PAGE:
TOPEKA — Kansas lawmakers are working on bills that could change your life in ways large and small.

Legislators just wrapped up a key week at what is considered the midpoint of the session. They plan to break for a couple days before returning to Topeka. The break offers an opportunity to look at what lawmakers have done so far.

Here are six things that could affect you.

 

Concealed weapons for young adults

A bill that has passed the House would allow people as young as 18 to have concealed weapons. Right now, you have to be 21 or older to have a concealed weapon in Kansas.

The bill would require people between 18 and 21 who want a concealed weapon to have a permit; people older than that do not need one.

The bill also requires anyone who wants to carry a weapon onto campus to have a permit, which requires training.

Status: A Senate committee held a hearing but hasn't worked the bill. That will need to happen before a possible Senate debate.

 

Redact Social Security numbers on documents

A House bill would require all parts of Social Security numbers to be redacted from government documents before they are made available to the public.

The legislation comes after the tech website Gizmodo reported that financial disclosure forms for state employees and public officials have showed the last four digits of Social Security numbers online for years.

The Kansas secretary of state had maintained an online database of the disclosure forms, but pulled the forms offline after Gizmodo's story. The forms are still accessible, but a formal records request must now be made to view them.

The bill would applyto nearly all government documents. There are two exceptions: documents held by county recorders of deeds or in courts.

Status: The House has passed the bill and it now heads to the Senate.

 

3. Lower sales tax on food

A proposed state constitutional amendment would lower the tax on food in Kansas, which is among the highest in the nation.

Kansas, unlike many other states, taxes food at the same rate as other products. When state and local taxes are combined, shoppers can pay above 10 percent on groceries in some areas.

Under the amendment, the sales tax rate on food would fall to 2 percent in 2020.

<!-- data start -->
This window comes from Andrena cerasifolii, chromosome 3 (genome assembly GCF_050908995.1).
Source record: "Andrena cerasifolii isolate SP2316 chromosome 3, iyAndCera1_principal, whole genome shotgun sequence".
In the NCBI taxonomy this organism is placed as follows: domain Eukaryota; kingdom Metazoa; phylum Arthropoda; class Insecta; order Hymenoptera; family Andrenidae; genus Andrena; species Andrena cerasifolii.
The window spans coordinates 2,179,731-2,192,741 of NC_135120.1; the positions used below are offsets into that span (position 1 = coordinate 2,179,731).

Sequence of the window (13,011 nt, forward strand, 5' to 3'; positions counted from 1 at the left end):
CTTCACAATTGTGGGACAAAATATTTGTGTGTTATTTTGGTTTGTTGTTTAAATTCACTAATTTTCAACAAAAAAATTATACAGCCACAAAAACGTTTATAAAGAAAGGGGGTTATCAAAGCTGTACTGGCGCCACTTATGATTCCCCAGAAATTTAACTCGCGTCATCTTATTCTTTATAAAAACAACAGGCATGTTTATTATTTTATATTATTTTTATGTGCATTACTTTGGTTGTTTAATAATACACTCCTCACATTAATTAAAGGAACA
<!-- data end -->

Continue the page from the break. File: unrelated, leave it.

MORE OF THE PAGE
The state gets an estimated $246 million a year from the tax on food. Losing that amount could prove difficult at a time when lawmakers think they may have to boost school funding.

Status: A Senate committee held a hearing on the constitutional amendment, but hasn't taken action. If the proposal received two-thirds support in both the House and Senate, it would go to a statewide vote. A majority of voters would need to approve it for it to become law.

 

4. Equal time for divorcing parents

A Senate bill would create the presumption that divorcing parents who can't agree on custody would share time with their children equally by default.

Proponents say equal time is better for children. They point to research showing benefits for children raised by two parents.

Critics contend the bill would discourage parents from reaching their own agreement.

More than 20 states have considered shared parenting legislation. The bills are part of a nationwide push to promote involvement by fathers and co-parenting.

Status: The bill had a hearing in a Senate committee, but the committee hasn't voted on it. That suggests it isn't a priority, though it could always be proposed on the Senate floor as an amendment.

 

5. Help voters with disabilities

The ballots of 23 Sedgwick County voters were thrown out after the November election because of a requirement that disabled voters must sign their own mail-in ballot envelopes.

A Senate bill aims to change that.

The bill waives the requirement that the county election officer must verify a voter's signature if the voter has a disability that prevents signing. Voters who cannot sign could request assistance in signing or marking an advance ballot.

Individuals who provide assistance would have to submit a statement affirming that the person assisting the voter didn't influence the voter and completed the forms as the voter instructed. Failure of the assistant to complete or sign the documents as instructed by the voter would be a felony.

When the Sedgwick County votes were thrown out, county commissioners at the time said they were reluctant but believed the current law gave them no choice.

Status: The Senate passed the bill and sent it to the House for approval.

 

6. Spinning Tires

A House bill would ban wheel spinning and tire squealing and set a $100 fine for violations.

Kansas law already prohibits "exhibition of speed or acceleration." But lawmakers fear the current definition is too loose after the Kansaas Supreme Court threw out a conviction for driving under the influence that began with a traffic stop.

The bill prohibits intentional wheel spinning and tire squealing under normal road conditions.

Status: The bill heads to the Senate after it passed the House.